One of dozens of north-east councillors who this week voted for £22 million of cuts – which will hit schools, libraries and bus services – has branded the budget-setting process “depressing”.
On Thursday, Aberdeenshire Council set its finances for the year ahead, with the raft of savings outlined branded a “catalogue of horrors” by one dissenting member.
One of the 39 councillors who voted for the swinging cuts, North Kincardine councillor Ian Mollison, meanwhile, said the decisions taken were ones no-one wanted to make.
Mr Mollison, who is a member of the Lib Dem group that forms the ruling administration with the Tories and Alligned Independents, went so far as to say the cuts felt at odds with the role of a councillor to help and support local people.
“The whole process is quite depressing,” he said.
“We have had to take decisions that we didn’t want to take, but we are obliged to balance the books and cut our cloth accordingly.
“We are doing things that I and I’m sure the majority of my colleagues are uncomfortable with, but that’s life.
“You can’t live beyond your means and councils are not allowed to live beyond their means.”
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On Thursday, council leader Jim Gifford confirmed the authority would slash 17 teaching posts and 17 pupil support assistant roles that had been unfilled for many years.
The educational psychology service will also be re-structured, with 20 full management jobs on the chopping block – although these roles are also currently vacant.
A further review will also take place in community care for children, with reductions in administrative and “quality assurance” roles likely.
Council tax will be raised by 3%, with the administration deciding against using the extra 1.7% available with the Scottish Government’s new threshold.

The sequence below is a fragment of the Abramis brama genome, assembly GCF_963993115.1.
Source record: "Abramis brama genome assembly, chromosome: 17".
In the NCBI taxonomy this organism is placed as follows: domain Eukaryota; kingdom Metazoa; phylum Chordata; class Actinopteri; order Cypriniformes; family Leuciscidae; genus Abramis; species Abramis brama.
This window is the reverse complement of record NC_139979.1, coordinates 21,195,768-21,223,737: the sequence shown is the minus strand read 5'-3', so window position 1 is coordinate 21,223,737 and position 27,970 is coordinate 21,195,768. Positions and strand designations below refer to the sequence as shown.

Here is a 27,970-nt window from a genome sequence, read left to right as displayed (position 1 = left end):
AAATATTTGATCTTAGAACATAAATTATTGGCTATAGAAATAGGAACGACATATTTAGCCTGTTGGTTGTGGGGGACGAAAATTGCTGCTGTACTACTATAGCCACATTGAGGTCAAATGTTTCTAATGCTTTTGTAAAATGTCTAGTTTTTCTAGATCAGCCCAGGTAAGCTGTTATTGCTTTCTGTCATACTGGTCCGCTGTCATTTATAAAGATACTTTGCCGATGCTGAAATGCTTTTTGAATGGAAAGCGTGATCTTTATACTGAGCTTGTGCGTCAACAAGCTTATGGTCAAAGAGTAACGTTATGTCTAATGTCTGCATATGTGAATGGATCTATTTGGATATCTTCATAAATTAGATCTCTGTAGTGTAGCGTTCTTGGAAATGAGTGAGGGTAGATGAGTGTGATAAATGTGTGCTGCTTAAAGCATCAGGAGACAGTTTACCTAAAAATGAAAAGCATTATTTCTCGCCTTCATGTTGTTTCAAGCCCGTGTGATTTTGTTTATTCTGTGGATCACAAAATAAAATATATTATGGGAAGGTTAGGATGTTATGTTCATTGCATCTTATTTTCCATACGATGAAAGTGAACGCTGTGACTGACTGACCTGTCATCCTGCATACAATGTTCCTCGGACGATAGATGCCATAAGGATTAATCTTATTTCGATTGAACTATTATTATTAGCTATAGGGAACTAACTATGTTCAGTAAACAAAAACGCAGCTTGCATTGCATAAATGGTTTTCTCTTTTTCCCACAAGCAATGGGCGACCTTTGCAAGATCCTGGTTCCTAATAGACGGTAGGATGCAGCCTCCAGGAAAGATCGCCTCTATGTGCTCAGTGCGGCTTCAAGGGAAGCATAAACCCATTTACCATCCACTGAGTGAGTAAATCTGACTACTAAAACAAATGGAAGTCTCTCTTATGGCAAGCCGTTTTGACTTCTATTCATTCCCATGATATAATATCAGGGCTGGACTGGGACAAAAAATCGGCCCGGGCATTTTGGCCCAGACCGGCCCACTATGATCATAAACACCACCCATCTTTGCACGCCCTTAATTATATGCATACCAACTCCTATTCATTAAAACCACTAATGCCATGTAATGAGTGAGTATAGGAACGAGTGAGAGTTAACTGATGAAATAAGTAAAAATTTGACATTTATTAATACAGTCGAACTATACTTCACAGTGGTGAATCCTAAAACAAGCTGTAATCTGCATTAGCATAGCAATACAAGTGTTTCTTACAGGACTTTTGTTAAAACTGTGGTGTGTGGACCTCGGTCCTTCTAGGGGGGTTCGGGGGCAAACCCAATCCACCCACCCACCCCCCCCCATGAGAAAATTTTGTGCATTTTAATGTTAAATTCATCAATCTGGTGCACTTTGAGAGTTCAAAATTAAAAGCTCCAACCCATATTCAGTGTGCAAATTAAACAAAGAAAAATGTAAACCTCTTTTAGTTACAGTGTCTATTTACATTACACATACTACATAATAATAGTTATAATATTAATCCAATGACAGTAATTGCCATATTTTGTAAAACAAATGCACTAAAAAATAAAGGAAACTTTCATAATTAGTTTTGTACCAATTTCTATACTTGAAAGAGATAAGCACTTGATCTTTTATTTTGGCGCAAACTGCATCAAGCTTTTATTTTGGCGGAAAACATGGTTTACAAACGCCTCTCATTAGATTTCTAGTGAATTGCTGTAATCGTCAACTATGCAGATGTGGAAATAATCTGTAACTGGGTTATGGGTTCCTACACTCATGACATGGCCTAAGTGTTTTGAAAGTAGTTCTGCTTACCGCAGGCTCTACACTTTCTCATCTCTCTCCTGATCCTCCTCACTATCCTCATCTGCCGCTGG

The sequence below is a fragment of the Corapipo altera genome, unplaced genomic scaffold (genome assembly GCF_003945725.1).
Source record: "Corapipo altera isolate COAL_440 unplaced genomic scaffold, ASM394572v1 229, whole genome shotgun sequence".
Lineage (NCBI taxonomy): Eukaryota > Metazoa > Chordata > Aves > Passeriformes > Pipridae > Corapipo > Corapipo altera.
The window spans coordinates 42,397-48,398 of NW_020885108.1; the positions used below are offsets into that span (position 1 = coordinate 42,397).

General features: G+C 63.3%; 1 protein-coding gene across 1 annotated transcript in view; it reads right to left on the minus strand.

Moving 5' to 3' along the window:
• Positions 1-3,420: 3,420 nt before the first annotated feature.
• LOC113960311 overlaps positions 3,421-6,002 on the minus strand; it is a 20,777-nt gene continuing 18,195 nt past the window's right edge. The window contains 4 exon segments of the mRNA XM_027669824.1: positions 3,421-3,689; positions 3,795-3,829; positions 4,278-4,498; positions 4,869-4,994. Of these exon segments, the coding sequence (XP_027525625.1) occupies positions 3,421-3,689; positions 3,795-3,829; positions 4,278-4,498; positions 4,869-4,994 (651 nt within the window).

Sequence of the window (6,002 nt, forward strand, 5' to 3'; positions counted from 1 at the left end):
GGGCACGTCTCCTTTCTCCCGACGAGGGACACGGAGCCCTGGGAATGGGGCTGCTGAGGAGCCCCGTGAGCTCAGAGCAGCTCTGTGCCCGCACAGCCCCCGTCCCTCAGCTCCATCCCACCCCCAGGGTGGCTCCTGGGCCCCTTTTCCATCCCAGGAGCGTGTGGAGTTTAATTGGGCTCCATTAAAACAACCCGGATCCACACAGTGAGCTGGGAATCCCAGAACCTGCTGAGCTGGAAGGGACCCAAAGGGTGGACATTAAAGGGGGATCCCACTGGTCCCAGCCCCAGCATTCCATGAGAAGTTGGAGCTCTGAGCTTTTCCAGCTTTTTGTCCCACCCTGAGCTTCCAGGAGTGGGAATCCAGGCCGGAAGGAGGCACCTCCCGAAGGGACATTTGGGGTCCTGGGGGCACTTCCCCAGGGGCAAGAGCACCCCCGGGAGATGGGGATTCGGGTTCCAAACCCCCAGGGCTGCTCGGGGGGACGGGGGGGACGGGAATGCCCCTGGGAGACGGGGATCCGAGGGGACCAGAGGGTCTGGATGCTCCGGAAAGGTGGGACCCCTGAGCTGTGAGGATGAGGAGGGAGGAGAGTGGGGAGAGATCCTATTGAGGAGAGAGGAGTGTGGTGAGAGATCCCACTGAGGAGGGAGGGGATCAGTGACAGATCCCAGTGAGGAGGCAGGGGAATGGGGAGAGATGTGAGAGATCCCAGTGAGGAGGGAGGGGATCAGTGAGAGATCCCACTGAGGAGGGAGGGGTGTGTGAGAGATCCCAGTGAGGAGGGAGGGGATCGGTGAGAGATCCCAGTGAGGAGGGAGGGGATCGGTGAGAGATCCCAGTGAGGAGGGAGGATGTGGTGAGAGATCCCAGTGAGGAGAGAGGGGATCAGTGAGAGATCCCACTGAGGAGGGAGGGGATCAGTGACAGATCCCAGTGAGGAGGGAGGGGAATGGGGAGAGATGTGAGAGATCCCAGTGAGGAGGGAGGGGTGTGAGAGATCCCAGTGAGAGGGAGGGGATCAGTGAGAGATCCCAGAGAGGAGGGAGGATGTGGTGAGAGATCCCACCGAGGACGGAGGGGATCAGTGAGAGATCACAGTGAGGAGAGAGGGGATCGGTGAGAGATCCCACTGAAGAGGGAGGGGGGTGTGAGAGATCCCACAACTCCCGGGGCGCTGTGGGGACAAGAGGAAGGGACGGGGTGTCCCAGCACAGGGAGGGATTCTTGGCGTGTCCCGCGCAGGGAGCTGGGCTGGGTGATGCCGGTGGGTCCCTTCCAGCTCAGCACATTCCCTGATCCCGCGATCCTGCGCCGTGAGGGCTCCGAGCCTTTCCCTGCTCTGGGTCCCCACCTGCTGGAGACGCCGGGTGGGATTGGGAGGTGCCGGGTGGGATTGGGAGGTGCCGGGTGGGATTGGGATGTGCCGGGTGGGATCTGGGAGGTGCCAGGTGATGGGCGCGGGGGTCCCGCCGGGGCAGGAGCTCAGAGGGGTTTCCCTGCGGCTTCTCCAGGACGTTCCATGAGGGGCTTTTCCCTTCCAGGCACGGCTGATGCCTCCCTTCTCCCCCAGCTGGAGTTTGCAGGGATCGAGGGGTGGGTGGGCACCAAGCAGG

This means an average Band D household will pay £1,240.76 in tax, an extra £3.01 per month or 70p a week.
The administration will also scrap 27 local bus services – a move that has already been announced – to save £565,000 and school meal costs will be increased by 20p per meal.
Mr Mollison said that in the face of such increasingly grim financial times he had even begun to question the role of the councillor.
“Local authorities are getting less and less money and it will get to the point where it’s unsustainable,” he said.
“It’s counter-intuitive for councillors. We’re supposed to be elected to help people, but it seems to be going in the opposite direction.”
Education chiefs warn hugely successful school dance and drama contest may not go ahead due to organisers’ “fragile” finances
Organisers of a hugely successful school dance and drama contest have insisted it will go ahead despite education chiefs concerns it could fall apart due to “fragile” finances.
Vincent Docherty, head of education at Aberdeenshire Council, had warned there was a chance the upcoming Rock Challenge event at Aberdeen Exhibition and Conference Centre may be cancelled.
The council boss said there was a risk to schools if they continued to plan for the typically extravagant productions the contest is known for.
But Rock Challenge organisers today insisted next month’s events, on March 28, 29 and 30, are not at risk of cancellation.
Schools across the north-east have been competing in the events since 2000.
The contest tasks pupils with addressing a social issue of their choice through dance and drama, competing in local heats, before progressing to regional and national finals.
Mr Docherty said the authority was keen to advise schools that there was a risk they could continue to fundraise and prepare for an event which may have to be cancelled at short notice.
He said: “We understand the significant contribution participating in the Rock Challenge makes to school and community life.
“We share in the disappointment pupils will feel in having to make plans during such an uncertain time for the organisers and hope this will be resolved soon.
“We are expecting to hear from the producer of the Global Rock Challenge in the next few days as to whether sponsorship has been secured and if the events will be able to progress.”
A spokeswoman for the competition has said contracts were due to be signed with the AECC and schools would hear from the organisers in the coming days.
She said: “We want to fulfil the sponsorships that we’ve received by putting on the rest of the shows. We want to stage all the shows that were originally scheduled.”